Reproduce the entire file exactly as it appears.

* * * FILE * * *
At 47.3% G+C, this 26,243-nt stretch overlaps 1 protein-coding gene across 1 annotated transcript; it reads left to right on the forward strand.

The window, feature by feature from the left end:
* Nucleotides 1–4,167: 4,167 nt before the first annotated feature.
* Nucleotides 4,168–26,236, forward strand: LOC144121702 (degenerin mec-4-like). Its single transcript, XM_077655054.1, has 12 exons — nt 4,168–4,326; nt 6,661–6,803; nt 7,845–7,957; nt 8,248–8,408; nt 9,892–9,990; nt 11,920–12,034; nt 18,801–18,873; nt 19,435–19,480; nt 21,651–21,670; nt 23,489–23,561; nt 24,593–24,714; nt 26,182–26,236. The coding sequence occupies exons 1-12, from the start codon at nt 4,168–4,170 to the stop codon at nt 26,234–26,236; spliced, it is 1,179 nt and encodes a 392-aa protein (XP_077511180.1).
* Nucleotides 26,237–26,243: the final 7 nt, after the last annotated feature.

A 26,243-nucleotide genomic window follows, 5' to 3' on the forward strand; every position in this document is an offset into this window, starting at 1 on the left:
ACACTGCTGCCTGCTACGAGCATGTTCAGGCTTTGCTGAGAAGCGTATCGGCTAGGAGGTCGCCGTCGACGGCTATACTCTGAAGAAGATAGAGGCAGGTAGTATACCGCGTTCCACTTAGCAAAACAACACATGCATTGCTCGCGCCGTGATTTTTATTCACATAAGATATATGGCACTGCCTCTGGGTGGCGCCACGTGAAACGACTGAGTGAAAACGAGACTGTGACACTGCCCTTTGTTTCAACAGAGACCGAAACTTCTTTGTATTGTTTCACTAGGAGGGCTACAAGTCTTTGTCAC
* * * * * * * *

At 47.3% G+C, this 26,243-nt stretch overlaps 1 protein-coding gene across 1 annotated transcript; it reads left to right on the forward strand.

The window, feature by feature from the left end:
* Nucleotides 1–4,167: 4,167 nt before the first annotated feature.
* Nucleotides 4,168–26,236, forward strand: LOC144121702 (degenerin mec-4-like). Its single transcript, XM_077655054.1, has 12 exons — nt 4,168–4,326; nt 6,661–6,803; nt 7,845–7,957; nt 8,248–8,408; nt 9,892–9,990; nt 11,920–12,034; nt 18,801–18,873; nt 19,435–19,480; nt 21,651–21,670; nt 23,489–23,561; nt 24,593–24,714; nt 26,182–26,236. The coding sequence occupies exons 1-12, from the start codon at nt 4,168–4,170 to the stop codon at nt 26,234–26,236; spliced, it is 1,179 nt and encodes a 392-aa protein (XP_077511180.1).
* Nucleotides 26,237–26,243: the final 7 nt, after the last annotated feature.

A 26,243-nucleotide genomic window follows, 5' to 3' on the forward strand; every position in this document is an offset into this window, starting at 1 on the left:
ACACTGCTGCCTGCTACGAGCATGTTCAGGCTTTGCTGAGAAGCGTATCGGCTAGGAGGTCGCCGTCGACGGCTATACTCTGAAGAAGATAGAGGCAGGTAGTATACCGCGTTCCACTTAGCAAAACAACACATGCATTGCTCGCGCCGTGATTTTTATTCACATAAGATATATGGCACTGCCTCTGGGTGGCGCCACGTGAAACGACTGAGTGAAAACGAGACTGTGACACTGCCCTTTGTTTCAACAGAGACCGAAACTTCTTTGTATTGTTTCACTAGGAGGGCTACAAGTCTTTGTCAC